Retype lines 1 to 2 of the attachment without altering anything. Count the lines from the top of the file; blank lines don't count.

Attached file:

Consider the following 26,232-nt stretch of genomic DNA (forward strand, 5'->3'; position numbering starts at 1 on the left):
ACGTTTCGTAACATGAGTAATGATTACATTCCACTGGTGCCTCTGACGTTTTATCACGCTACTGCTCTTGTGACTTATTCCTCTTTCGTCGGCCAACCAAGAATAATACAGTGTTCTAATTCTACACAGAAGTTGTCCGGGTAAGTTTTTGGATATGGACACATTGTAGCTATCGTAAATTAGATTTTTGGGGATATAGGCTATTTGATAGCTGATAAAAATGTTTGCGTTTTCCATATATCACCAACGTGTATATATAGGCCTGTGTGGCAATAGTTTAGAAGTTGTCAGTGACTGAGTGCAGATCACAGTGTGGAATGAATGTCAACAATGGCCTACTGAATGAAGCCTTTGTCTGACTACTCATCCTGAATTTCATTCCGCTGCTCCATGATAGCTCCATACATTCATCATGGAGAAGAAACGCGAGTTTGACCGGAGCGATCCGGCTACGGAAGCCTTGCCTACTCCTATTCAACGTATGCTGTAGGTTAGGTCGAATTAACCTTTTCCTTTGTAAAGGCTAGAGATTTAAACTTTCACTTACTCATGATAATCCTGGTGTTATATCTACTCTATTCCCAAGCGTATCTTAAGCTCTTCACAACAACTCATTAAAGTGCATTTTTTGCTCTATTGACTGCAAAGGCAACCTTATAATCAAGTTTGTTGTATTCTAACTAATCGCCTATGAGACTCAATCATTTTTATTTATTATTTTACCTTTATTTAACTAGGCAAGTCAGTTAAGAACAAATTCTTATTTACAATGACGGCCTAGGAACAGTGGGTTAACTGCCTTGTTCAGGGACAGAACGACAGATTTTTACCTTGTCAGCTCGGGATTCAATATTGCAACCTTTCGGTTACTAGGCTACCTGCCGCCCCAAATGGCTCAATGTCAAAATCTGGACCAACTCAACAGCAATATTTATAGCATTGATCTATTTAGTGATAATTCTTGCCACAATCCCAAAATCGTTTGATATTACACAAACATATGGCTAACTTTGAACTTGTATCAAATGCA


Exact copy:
Consider the following 26,232-nt stretch of genomic DNA (forward strand, 5'->3'; position numbering starts at 1 on the left):
ACGTTTCGTAACATGAGTAATGATTACATTCCACTGGTGCCTCTGACGTTTTATCACGCTACTGCTCTTGTGACTTATTCCTCTTTCGTCGGCCAACCAAGAATAATACAGTGTTCTAATTCTACACAGAAGTTGTCCGGGTAAGTTTTTGGATATGGACACATTGTAGCTATCGTAAATTAGATTTTTGGGGATATAGGCTATTTGATAGCTGATAAAAATGTTTGCGTTTTCCATATATCACCAACGTGTATATATAGGCCTGTGTGGCAATAGTTTAGAAGTTGTCAGTGACTGAGTGCAGATCACAGTGTGGAATGAATGTCAACAATGGCCTACTGAATGAAGCCTTTGTCTGACTACTCATCCTGAATTTCATTCCGCTGCTCCATGATAGCTCCATACATTCATCATGGAGAAGAAACGCGAGTTTGACCGGAGCGATCCGGCTACGGAAGCCTTGCCTACTCCTATTCAACGTATGCTGTAGGTTAGGTCGAATTAACCTTTTCCTTTGTAAAGGCTAGAGATTTAAACTTTCACTTACTCATGATAATCCTGGTGTTATATCTACTCTATTCCCAAGCGTATCTTAAGCTCTTCACAACAACTCATTAAAGTGCATTTTTTGCTCTATTGACTGCAAAGGCAACCTTATAATCAAGTTTGTTGTATTCTAACTAATCGCCTATGAGACTCAATCATTTTTATTTATTATTTTACCTTTATTTAACTAGGCAAGTCAGTTAAGAACAAATTCTTATTTACAATGACGGCCTAGGAACAGTGGGTTAACTGCCTTGTTCAGGGACAGAACGACAGATTTTTACCTTGTCAGCTCGGGATTCAATATTGCAACCTTTCGGTTACTAGGCTACCTGCCGCCCCAAATGGCTCAATGTCAAAATCTGGACCAACTCAACAGCAATATTTATAGCATTGATCTATTTAGTGATAATTCTTGCCACAATCCCAAAATCGTTTGATATTACACAAACATATGGCTAACTTTGAACTTGTATCAAATGCA